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Due to the prominence of the aircraft industry in the state, Connecticut has an official state aircraft, the [[F4U Corsair]], and an official Connecticut Aviation Pioneer, [[Igor Sikorsky]]. The state officially recognizes aircraft designer [[Gustav Whitehead]] as "Father of Connecticut Aviation" for his research into powered flight in [[Bridgeport, Connecticut]] in 1901, two years before the [[Wright brothers]] at [[Kitty Hawk, North Carolina]].<ref>{{cite journal | last = O'Dwyer | first = Maj. William J. | title = The "Who Flew First" Debate | journal=Flight Journal | publisher=Air Age Media | month = October | year = 1998 | url =http://www.flightjournal.com/articles/wff/wff2.asp | accessdate =January 23, 2007 | archiveurl = http://web.archive.org/web/20061207155338/http://www.flightjournal.com/articles/wff/wff2.asp| archivedate = December 7, 2006}}</ref> In 1996, Governor John Dempsey declared August 15 to be "Gustave Whitehead Day".<ref>{{cite journal | last = Delear | first = Frank | title = Gustave Whitehead and the First-Flight Controversy | journal=Aviation History | month = March | year = 1996 | url =http://www.historynet.com/air_sea/aviation_history/3032816.html?page=7&c=y | accessdate =January 23, 2007 }}</ref>
 
<!-- A list of large companies might be appropriate here -->
 
<!-- A list of large companies might be appropriate here -->
   
A report issued by the Connecticut Commission on Culture & Tourism on December 7, 2006, demonstrated that the economic impact of the arts, film, history and tourism generated more than $14 billion in economic activity and 170,000 jobs annually. This provides $9 billion in personal income for Connecticut residents and $1.7 billion in state and local revenue.<ref>[http://www.cultureandtourism.org/cct/lib/cct/Econ_Summary_Web2_%282%29.pdf The Economic Impact of the Arts, Film, History, and Tourism Industries in Connecticut (Highlights)]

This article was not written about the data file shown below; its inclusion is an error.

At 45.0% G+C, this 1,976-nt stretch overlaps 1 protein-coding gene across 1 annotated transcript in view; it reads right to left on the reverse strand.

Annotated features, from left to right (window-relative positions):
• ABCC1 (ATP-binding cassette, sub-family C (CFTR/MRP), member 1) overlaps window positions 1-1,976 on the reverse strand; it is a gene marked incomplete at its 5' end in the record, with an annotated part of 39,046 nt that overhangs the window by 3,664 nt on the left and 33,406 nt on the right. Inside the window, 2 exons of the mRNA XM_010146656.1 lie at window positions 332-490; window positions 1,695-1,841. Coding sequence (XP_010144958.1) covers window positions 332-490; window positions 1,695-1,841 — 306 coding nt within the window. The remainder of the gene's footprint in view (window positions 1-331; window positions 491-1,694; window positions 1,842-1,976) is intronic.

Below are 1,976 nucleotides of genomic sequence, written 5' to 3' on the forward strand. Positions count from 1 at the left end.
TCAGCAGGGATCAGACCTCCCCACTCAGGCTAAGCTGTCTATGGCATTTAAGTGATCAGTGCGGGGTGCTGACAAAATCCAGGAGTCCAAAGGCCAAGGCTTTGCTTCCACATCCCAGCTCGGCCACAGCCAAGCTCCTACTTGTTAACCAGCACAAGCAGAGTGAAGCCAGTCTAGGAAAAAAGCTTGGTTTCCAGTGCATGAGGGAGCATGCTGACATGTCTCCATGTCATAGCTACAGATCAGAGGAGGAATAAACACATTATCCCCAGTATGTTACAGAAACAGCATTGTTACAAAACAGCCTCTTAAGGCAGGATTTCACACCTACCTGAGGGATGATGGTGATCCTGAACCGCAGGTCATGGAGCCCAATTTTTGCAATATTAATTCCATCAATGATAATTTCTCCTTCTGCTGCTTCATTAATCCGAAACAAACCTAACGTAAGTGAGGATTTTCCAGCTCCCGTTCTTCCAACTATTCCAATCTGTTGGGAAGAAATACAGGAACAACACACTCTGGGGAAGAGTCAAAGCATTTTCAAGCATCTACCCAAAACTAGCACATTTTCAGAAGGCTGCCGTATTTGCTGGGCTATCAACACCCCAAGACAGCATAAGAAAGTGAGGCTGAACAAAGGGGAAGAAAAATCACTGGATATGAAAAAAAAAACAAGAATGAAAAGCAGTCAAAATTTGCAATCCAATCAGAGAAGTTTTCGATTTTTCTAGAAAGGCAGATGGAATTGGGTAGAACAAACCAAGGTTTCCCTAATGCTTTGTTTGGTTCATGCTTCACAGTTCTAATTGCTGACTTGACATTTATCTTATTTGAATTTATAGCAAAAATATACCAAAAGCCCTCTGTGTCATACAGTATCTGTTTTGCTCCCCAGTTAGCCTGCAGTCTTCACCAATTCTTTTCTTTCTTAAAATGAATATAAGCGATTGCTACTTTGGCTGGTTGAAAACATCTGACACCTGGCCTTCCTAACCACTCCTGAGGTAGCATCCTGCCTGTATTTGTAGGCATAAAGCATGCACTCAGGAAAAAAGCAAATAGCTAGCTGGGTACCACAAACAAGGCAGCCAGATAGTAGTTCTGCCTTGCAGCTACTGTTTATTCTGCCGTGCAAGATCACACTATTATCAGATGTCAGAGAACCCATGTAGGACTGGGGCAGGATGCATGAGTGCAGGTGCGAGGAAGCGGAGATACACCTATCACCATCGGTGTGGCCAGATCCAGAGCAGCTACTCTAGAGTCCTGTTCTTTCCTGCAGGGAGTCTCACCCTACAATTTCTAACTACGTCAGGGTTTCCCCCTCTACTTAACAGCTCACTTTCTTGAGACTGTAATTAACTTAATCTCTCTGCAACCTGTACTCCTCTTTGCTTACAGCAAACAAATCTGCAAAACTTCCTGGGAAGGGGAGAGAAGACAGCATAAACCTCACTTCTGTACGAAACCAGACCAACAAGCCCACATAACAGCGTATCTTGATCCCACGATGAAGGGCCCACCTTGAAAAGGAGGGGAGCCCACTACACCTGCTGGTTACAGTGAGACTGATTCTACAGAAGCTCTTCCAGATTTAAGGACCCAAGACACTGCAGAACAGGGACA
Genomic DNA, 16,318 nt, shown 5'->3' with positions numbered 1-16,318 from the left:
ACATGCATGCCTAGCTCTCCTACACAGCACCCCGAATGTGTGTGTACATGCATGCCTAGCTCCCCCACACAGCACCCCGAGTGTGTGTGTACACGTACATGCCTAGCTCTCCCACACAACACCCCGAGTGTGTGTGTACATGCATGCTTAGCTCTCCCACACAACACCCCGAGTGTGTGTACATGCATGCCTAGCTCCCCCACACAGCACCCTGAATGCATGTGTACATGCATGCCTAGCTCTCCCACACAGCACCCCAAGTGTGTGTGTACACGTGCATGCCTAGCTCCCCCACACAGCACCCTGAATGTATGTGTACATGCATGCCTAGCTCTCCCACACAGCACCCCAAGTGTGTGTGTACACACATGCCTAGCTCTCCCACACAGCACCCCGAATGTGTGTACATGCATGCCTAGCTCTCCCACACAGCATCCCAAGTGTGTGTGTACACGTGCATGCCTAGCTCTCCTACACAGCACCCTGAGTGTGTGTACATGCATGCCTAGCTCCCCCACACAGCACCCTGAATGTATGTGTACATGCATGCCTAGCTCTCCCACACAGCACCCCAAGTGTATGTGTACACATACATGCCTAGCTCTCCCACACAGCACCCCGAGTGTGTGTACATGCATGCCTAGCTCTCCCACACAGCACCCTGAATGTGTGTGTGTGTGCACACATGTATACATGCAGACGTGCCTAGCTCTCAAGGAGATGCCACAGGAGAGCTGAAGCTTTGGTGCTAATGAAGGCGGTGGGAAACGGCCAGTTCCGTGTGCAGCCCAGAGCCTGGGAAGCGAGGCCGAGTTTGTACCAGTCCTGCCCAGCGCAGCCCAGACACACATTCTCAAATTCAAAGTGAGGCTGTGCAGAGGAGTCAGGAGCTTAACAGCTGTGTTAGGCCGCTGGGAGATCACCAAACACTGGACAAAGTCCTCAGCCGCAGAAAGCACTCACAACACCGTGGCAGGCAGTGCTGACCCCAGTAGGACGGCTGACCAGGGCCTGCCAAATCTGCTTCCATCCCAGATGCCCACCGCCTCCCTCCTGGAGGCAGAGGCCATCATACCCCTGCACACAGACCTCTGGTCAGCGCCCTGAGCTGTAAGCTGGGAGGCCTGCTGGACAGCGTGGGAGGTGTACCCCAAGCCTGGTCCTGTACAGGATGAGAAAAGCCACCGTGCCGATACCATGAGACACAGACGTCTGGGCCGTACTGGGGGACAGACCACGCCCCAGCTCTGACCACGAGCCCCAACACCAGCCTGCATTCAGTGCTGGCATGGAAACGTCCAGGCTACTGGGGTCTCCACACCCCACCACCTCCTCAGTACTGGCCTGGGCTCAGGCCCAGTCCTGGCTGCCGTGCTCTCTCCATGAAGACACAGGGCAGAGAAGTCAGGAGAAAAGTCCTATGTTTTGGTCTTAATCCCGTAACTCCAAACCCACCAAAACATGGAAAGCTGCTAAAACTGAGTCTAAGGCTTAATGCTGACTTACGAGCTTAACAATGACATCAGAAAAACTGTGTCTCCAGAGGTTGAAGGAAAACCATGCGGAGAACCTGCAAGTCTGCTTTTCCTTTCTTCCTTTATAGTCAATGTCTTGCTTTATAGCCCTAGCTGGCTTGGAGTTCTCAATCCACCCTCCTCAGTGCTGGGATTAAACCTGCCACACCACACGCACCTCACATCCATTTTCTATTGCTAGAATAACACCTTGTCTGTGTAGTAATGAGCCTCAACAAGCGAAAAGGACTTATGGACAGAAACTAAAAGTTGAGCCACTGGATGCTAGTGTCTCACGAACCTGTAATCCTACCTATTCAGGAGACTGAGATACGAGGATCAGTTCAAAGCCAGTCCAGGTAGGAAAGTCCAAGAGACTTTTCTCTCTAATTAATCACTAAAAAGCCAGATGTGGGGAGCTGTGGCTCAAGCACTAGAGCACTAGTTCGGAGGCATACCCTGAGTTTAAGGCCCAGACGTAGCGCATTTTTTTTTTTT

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A report issued by the Connecticut Commission on Culture & Tourism on December 7, 2006, demonstrated that the economic impact of the arts, film, history and tourism generated more than $14&nbsp;billion in economic activity and 170,000 jobs annually. This provides $9&nbsp;billion in personal income for Connecticut residents and $1.7&nbsp;billion in state and local revenue.<ref>[http://www.cultureandtourism.org/cct/lib/cct/Econ_Summary_Web2_%282%29.pdf The Economic Impact of the Arts, Film, History, and Tourism Industries in Connecticut (Highlights)]
 
Connecticut Commission on Culture and Tourism</ref>
 
Connecticut Commission on Culture and Tourism</ref>
   
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==Transportation==
 
==Transportation==
[[File:Map of Connecticut NA cropped.png|300px|right|thumb|Map of Connecticut showing major highways.]]
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[[File:Map of Connecticut NA cropped.png|300px|right|thumb|Map of Connecticut showing major highways]]
   
 
===Roads===
 
===Roads===
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{{main|List of State Routes in Connecticut}}